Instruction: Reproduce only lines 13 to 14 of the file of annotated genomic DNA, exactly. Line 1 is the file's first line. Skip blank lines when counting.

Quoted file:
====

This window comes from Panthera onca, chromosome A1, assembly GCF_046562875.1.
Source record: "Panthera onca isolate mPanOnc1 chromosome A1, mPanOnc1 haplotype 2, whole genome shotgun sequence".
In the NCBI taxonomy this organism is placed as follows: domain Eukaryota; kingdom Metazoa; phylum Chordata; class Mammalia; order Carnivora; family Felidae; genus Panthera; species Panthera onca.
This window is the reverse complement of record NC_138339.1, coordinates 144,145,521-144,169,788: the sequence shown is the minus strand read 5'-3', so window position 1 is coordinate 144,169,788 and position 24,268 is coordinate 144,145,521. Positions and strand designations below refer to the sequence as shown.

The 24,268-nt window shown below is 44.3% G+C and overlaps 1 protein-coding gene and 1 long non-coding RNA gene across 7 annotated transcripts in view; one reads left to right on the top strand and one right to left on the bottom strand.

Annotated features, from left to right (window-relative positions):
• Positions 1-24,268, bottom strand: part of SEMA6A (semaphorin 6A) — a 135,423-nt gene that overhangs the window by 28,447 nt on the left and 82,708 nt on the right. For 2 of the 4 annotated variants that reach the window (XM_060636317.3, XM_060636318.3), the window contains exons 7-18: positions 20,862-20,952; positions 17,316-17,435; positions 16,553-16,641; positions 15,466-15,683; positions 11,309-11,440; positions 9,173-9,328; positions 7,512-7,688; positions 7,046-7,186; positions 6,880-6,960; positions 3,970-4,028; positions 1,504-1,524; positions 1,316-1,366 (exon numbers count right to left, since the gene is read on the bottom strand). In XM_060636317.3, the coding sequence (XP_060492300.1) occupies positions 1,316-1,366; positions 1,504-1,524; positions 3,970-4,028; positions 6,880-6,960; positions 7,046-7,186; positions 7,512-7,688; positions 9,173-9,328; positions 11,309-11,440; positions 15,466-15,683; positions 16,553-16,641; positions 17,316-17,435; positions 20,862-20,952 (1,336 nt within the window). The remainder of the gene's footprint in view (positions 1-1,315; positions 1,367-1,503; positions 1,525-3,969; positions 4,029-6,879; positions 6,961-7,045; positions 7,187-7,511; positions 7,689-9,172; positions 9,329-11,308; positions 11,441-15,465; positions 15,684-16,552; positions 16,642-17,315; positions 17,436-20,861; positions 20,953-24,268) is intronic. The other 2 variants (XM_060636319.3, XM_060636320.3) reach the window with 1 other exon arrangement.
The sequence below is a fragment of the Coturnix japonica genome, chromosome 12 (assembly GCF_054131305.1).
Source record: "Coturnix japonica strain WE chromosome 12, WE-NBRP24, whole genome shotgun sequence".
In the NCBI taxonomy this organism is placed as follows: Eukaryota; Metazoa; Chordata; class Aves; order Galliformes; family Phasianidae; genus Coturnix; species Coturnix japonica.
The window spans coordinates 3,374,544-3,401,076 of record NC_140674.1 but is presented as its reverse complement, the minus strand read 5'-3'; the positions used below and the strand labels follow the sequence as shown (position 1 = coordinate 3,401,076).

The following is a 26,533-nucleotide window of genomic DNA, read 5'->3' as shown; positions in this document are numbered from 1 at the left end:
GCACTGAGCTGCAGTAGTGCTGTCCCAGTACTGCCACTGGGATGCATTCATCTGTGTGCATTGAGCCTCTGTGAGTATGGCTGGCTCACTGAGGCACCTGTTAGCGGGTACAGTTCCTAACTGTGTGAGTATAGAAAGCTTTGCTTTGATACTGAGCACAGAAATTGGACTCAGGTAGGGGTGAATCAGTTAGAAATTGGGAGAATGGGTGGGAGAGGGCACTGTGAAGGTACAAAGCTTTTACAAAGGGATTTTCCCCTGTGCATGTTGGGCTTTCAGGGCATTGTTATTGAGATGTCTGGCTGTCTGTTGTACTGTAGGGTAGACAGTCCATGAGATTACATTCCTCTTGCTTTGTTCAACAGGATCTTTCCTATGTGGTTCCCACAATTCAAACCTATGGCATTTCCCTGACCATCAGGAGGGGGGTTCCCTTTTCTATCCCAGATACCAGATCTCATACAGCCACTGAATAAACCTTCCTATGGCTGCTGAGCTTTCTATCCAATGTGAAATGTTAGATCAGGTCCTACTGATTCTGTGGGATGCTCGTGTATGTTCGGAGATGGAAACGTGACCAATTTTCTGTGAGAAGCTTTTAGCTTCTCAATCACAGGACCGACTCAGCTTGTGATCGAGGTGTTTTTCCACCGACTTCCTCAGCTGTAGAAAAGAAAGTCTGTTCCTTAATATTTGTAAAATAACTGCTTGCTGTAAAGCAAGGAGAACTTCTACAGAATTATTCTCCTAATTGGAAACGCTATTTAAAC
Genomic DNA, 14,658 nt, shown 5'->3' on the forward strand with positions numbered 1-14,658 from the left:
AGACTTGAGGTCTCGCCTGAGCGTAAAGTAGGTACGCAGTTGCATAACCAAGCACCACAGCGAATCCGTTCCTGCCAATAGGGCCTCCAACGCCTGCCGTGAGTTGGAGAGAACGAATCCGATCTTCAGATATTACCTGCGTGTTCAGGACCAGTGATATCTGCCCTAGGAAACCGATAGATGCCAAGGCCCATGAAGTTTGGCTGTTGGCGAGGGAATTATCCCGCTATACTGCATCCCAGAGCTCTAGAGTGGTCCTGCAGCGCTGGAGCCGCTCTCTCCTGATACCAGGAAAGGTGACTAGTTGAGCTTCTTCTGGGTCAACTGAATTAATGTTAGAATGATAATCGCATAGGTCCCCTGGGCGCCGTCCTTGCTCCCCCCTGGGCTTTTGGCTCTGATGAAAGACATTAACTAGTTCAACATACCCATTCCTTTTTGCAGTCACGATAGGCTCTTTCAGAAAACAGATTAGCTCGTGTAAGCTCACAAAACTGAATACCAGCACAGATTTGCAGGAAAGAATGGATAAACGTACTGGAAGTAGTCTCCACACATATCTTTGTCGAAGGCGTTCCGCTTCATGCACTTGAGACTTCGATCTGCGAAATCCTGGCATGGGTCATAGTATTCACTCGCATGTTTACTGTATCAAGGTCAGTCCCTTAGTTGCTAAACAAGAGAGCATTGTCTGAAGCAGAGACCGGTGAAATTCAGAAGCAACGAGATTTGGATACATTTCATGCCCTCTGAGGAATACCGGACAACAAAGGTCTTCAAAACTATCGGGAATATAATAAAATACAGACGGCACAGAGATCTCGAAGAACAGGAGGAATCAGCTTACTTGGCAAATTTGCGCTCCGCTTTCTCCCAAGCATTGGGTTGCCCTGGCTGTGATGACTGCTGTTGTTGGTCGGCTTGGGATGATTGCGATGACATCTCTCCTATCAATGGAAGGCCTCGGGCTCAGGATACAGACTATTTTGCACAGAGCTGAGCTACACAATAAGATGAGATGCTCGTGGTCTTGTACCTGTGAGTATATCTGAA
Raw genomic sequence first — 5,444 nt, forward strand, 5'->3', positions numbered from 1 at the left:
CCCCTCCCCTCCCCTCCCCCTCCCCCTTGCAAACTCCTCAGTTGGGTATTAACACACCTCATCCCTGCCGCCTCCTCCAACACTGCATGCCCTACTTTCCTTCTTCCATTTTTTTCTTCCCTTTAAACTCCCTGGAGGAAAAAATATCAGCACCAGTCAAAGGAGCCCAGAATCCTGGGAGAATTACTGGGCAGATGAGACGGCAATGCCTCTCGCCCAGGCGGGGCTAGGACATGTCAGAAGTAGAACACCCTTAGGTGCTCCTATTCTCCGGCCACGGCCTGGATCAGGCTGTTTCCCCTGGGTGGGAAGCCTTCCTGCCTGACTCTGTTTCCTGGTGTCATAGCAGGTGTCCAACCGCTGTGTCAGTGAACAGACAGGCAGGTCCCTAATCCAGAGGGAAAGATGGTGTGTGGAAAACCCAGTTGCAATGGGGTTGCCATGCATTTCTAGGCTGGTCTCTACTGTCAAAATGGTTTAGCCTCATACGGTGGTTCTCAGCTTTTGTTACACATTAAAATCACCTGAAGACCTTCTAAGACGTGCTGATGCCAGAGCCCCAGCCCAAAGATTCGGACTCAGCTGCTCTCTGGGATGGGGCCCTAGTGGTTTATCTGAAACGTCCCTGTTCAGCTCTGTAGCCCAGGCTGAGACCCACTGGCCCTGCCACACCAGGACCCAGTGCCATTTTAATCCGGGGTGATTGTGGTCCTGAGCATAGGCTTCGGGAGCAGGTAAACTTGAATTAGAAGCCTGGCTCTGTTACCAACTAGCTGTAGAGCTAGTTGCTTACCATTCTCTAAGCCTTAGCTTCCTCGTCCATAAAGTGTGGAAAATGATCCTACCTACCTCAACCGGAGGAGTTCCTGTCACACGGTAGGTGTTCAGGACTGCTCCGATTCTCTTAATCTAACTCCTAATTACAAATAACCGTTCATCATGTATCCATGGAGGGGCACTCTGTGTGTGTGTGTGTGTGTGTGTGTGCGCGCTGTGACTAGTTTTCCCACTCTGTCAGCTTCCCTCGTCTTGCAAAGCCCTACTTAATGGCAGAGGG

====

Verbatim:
GCACTGAGCTGCAGTAGTGCTGTCCCAGTACTGCCACTGGGATGCATTCATCTGTGTGCATTGAGCCTCTGTGAGTATGGCTGGCTCACTGAGGCACCTGTTAGCGGGTACAGTTCCTAACTGTGTGAGTATAGAAAGCTTTGCTTTGATACTGAGCACAGAAATTGGACTCAGGTAGGGGTGAATCAGTTAGAAATTGGGAGAATGGGTGGGAGAGGGCACTGTGAAGGTACAAAGCTTTTACAAAGGGATTTTCCCCTGTGCATGTTGGGCTTTCAGGGCATTGTTATTGAGATGTCTGGCTGTCTGTTGTACTGTAGGGTAGACAGTCCATGAGATTACATTCCTCTTGCTTTGTTCAACAGGATCTTTCCTATGTGGTTCCCACAATTCAAACCTATGGCATTTCCCTGACCATCAGGAGGGGGGTTCCCTTTTCTATCCCAGATACCAGATCTCATACAGCCACTGAATAAACCTTCCTATGGCTGCTGAGCTTTCTATCCAATGTGAAATGTTAGATCAGGTCCTACTGATTCTGTGGGATGCTCGTGTATGTTCGGAGATGGAAACGTGACCAATTTTCTGTGAGAAGCTTTTAGCTTCTCAATCACAGGACCGACTCAGCTTGTGATCGAGGTGTTTTTCCACCGACTTCCTCAGCTGTAGAAAAGAAAGTCTGTTCCTTAATATTTGTAAAATAACTGCTTGCTGTAAAGCAAGGAGAACTTCTACAGAATTATTCTCCTAATTGGAAACGCTATTTAAAC
Genomic DNA, 14,658 nt, shown 5'->3' on the forward strand with positions numbered 1-14,658 from the left: